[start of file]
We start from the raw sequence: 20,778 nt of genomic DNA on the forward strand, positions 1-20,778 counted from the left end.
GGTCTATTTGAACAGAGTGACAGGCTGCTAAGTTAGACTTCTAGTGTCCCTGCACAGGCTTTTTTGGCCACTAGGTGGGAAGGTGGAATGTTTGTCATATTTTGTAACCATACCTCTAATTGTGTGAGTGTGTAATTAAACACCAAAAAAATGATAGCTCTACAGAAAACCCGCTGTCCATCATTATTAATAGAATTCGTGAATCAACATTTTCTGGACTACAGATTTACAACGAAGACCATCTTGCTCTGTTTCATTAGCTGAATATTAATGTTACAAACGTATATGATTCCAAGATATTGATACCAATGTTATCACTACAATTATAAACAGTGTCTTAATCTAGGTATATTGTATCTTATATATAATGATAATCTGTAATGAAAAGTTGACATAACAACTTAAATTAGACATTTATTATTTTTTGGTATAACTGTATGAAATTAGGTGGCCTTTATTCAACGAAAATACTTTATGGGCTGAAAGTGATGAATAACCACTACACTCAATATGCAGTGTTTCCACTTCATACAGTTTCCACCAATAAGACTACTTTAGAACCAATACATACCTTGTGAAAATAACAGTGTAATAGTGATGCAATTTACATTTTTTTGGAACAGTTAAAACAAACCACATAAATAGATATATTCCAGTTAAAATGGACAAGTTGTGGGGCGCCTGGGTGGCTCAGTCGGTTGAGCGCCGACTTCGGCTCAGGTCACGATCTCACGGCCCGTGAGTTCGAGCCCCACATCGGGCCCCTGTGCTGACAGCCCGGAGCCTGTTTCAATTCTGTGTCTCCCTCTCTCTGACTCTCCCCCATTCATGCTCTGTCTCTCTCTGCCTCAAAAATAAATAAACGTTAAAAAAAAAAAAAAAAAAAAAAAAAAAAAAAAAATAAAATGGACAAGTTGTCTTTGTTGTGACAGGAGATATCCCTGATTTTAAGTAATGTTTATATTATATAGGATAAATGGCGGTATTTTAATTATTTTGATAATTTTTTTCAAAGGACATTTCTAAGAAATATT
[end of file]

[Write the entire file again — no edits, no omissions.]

We start from the raw sequence: 20,778 nt of genomic DNA on the forward strand, positions 1-20,778 counted from the left end.
GGTCTATTTGAACAGAGTGACAGGCTGCTAAGTTAGACTTCTAGTGTCCCTGCACAGGCTTTTTTGGCCACTAGGTGGGAAGGTGGAATGTTTGTCATATTTTGTAACCATACCTCTAATTGTGTGAGTGTGTAATTAAACACCAAAAAAATGATAGCTCTACAGAAAACCCGCTGTCCATCATTATTAATAGAATTCGTGAATCAACATTTTCTGGACTACAGATTTACAACGAAGACCATCTTGCTCTGTTTCATTAGCTGAATATTAATGTTACAAACGTATATGATTCCAAGATATTGATACCAATGTTATCACTACAATTATAAACAGTGTCTTAATCTAGGTATATTGTATCTTATATATAATGATAATCTGTAATGAAAAGTTGACATAACAACTTAAATTAGACATTTATTATTTTTTGGTATAACTGTATGAAATTAGGTGGCCTTTATTCAACGAAAATACTTTATGGGCTGAAAGTGATGAATAACCACTACACTCAATATGCAGTGTTTCCACTTCATACAGTTTCCACCAATAAGACTACTTTAGAACCAATACATACCTTGTGAAAATAACAGTGTAATAGTGATGCAATTTACATTTTTTTGGAACAGTTAAAACAAACCACATAAATAGATATATTCCAGTTAAAATGGACAAGTTGTGGGGCGCCTGGGTGGCTCAGTCGGTTGAGCGCCGACTTCGGCTCAGGTCACGATCTCACGGCCCGTGAGTTCGAGCCCCACATCGGGCCCCTGTGCTGACAGCCCGGAGCCTGTTTCAATTCTGTGTCTCCCTCTCTCTGACTCTCCCCCATTCATGCTCTGTCTCTCTCTGCCTCAAAAATAAATAAACGTTAAAAAAAAAAAAAAAAAAAAAAAAAAAAAAAAAATAAAATGGACAAGTTGTCTTTGTTGTGACAGGAGATATCCCTGATTTTAAGTAATGTTTATATTATATAGGATAAATGGCGGTATTTTAATTATTTTGATAATTTTTTTCAAAGGACATTTCTAAGAAATATT